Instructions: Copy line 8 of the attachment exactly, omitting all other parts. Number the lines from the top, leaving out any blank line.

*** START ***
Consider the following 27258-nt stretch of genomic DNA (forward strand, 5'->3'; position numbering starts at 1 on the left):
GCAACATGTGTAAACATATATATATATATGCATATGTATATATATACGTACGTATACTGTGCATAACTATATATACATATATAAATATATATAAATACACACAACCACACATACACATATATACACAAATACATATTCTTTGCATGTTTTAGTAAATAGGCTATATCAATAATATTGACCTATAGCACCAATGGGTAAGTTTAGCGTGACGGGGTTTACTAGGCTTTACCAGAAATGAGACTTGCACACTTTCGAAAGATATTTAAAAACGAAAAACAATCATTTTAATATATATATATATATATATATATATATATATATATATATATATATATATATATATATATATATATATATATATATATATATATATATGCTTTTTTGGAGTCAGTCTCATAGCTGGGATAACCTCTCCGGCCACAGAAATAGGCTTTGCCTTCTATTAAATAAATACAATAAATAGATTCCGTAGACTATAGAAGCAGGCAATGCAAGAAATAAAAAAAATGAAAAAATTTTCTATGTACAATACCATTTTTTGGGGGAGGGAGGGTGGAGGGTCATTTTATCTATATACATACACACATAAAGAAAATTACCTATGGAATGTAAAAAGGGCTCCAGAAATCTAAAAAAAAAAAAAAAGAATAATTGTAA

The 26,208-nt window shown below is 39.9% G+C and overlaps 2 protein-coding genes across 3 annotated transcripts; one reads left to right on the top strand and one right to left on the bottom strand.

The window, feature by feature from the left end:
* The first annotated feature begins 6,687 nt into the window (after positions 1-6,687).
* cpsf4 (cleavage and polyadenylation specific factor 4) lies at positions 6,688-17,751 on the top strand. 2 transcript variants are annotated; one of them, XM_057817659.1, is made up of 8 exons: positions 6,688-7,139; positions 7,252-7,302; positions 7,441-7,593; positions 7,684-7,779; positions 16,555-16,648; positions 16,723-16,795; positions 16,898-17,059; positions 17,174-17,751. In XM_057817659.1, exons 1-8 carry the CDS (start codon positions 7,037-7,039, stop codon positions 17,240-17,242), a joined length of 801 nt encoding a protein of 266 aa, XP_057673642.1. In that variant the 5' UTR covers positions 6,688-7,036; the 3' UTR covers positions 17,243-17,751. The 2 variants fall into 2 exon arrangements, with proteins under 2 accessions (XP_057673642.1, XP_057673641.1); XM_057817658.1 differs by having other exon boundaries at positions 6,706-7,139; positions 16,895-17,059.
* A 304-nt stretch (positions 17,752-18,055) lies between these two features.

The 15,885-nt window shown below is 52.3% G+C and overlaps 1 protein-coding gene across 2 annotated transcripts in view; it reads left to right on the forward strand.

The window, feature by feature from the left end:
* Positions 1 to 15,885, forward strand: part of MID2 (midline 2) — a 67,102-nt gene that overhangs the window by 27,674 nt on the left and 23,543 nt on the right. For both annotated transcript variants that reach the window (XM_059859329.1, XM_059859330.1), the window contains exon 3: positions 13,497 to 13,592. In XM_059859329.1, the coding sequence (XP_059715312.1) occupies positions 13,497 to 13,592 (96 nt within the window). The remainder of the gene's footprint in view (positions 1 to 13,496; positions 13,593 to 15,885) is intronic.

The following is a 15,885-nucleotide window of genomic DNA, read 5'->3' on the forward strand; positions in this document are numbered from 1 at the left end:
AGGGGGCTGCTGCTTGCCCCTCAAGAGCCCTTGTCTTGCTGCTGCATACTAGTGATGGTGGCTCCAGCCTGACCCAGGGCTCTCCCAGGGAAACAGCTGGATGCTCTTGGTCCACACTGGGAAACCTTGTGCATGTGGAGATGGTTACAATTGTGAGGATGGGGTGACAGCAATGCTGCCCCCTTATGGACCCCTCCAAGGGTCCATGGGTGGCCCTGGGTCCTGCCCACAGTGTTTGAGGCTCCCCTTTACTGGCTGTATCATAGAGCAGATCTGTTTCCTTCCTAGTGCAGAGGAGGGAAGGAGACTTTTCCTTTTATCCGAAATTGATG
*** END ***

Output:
The 15,885-nt window shown below is 52.3% G+C and overlaps 1 protein-coding gene across 2 annotated transcripts in view; it reads left to right on the forward strand.